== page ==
After one full winter and spring of this commute, someone in my office mentioned that she knew someone who was trying to rent a “caretaker’s cottage” that was on a 9-1/2 acre estate in northern Westport, near a waterfall and a fresh water swimming area, which eventually emptied into the Saugatuck River. As the renters were expected to do some of the rudimentary maintenance, the rent was only $125 per month. At that rate, we figured that we could maintain our rent controlled apartment and split our living between Westport and NYC.

The cottage was originally the estate’s living quarters for the chauffer and was attached to a three car garage. It had no central heat; just a tiny gas heater in the kitchen, a small dining room into which I was able to squeeze a barroom piano (two less octaves than the normal 88 keys), a little living room with stairs that led to the small bedroom where we slept on a platform bed. It was roughing it, but it was our introduction to our new life in Connecticut.

As it turned out, living out of two places was more difficult than we anticipated, never knowing what clothes were where, and working out schedules, so we finally decided to make our Westport cottage our main residence, and kept the apartment for occasional weekends in the city.

This led to Ann having to commute during the entire week to Manhattan on Metro North, my driving her to a 7.30 am train and then going to my office only five minutes from the train station, usually picking her up around 6.45 pm each evening. By then I was in the habit of taking home work from the office as well, so while she prepared dinner, I did my work or sometimes played the piano, working later. In the interest of full disclosure, while Ann rarely complained about the vicissitudes of commuting, working, and then returning home to play the role of housewife, over the years this has become a bone of contention, she pointing out that I never fully appreciated those sacrifices, which I guess I didn’t at the time. We were younger and had boundless energy. After all, I rationalized, I dropped her off and worked until I picked her up and then worked again once home, but I guess that didn’t quite compare to the Trifecta of working, commuting, and cooking. So, publically, I say I’m sorry that is the way it was, and maybe I could have helped more, but at the time I was obsessed with my career and my work.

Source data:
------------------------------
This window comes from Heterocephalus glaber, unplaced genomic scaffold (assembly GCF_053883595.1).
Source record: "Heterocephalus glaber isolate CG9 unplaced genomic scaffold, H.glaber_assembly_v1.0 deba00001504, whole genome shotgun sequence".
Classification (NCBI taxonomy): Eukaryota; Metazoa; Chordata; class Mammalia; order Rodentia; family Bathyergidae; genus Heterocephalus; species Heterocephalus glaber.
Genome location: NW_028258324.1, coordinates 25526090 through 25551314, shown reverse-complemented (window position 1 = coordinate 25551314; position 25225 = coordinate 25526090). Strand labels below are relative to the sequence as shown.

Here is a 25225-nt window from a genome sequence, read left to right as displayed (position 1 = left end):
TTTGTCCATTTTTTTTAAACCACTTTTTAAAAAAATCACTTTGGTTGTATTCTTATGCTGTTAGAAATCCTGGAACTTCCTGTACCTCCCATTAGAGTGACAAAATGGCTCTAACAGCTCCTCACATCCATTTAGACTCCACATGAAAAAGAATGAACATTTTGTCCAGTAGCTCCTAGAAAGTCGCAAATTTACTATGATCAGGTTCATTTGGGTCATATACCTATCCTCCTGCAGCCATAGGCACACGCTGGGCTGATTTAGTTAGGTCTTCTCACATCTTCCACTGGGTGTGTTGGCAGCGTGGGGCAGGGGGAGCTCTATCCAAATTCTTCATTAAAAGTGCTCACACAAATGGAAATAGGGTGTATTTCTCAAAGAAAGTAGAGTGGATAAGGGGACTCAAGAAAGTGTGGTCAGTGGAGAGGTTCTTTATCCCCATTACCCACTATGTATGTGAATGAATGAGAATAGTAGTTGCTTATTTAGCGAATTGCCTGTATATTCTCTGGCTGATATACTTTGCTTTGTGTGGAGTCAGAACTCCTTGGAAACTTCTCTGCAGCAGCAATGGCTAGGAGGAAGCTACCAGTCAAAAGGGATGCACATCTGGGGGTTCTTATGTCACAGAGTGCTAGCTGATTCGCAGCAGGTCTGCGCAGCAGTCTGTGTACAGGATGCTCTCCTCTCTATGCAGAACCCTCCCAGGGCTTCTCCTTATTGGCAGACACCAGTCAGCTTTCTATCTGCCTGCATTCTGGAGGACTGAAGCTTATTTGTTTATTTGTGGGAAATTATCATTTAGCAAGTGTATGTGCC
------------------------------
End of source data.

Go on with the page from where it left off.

I guess the foregoing does not have much to do with our boating lives but our personal history at the time is relevant as more details will reveal.

So aside from our careers and day to day work at living, we tried to fit some leisurely activity into our busy lives. But what to do? First we were convinced that we were campers. I loved the outdoors and although the totality of my camping life was confined to two weeks at a Boy Scout camp in the Poconos when I was about ten, and Ann’s experience was equally barren, we found ourselves examining camping stuff at the local Westport store, Barker’s. So we bought a tent, a Coleman stove, and a couple of sleeping bags and we were set to go. I found a campsite in northwest Connecticut and off we went one weekend in June.